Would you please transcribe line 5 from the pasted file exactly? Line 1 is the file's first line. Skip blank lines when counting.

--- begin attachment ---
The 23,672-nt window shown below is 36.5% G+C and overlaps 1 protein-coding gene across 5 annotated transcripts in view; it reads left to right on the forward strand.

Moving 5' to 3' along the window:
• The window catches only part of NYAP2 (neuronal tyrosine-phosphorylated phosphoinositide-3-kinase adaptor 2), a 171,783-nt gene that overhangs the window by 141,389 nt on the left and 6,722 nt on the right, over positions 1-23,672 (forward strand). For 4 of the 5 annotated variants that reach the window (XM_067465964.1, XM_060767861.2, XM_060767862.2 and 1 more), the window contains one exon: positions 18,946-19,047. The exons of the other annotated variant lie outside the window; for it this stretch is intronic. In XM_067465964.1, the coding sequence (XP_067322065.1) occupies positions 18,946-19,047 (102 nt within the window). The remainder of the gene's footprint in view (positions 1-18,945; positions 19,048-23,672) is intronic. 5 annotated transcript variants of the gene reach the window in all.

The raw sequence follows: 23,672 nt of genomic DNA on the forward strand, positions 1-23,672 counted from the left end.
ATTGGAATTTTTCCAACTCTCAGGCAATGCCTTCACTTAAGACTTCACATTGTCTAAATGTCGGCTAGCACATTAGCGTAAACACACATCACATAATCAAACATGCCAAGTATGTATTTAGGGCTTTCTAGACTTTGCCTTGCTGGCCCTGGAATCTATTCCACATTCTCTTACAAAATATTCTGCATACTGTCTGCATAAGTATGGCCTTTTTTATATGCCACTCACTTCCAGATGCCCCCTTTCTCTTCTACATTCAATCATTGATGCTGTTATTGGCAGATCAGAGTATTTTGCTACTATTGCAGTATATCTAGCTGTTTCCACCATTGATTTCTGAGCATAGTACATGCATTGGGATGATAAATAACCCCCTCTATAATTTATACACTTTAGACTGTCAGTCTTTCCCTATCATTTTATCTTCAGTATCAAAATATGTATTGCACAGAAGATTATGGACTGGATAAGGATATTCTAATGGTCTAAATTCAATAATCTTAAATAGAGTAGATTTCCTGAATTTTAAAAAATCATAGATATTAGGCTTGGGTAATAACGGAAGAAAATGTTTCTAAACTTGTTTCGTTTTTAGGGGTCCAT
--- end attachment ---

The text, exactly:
ATTGGAATTTTTCCAACTCTCAGGCAATGCCTTCACTTAAGACTTCACATTGTCTAAATGTCGGCTAGCACATTAGCGTAAACACACATCACATAATCAAACATGCCAAGTATGTATTTAGGGCTTTCTAGACTTTGCCTTGCTGGCCCTGGAATCTATTCCACATTCTCTTACAAAATATTCTGCATACTGTCTGCATAAGTATGGCCTTTTTTATATGCCACTCACTTCCAGATGCCCCCTTTCTCTTCTACATTCAATCATTGATGCTGTTATTGGCAGATCAGAGTATTTTGCTACTATTGCAGTATATCTAGCTGTTTCCACCATTGATTTCTGAGCATAGTACATGCATTGGGATGATAAATAACCCCCTCTATAATTTATACACTTTAGACTGTCAGTCTTTCCCTATCATTTTATCTTCAGTATCAAAATATGTATTGCACAGAAGATTATGGACTGGATAAGGATATTCTAATGGTCTAAATTCAATAATCTTAAATAGAGTAGATTTCCTGAATTTTAAAAAATCATAGATATTAGGCTTGGGTAATAACGGAAGAAAATGTTTCTAAACTTGTTTCGTTTTTAGGGGTCCAT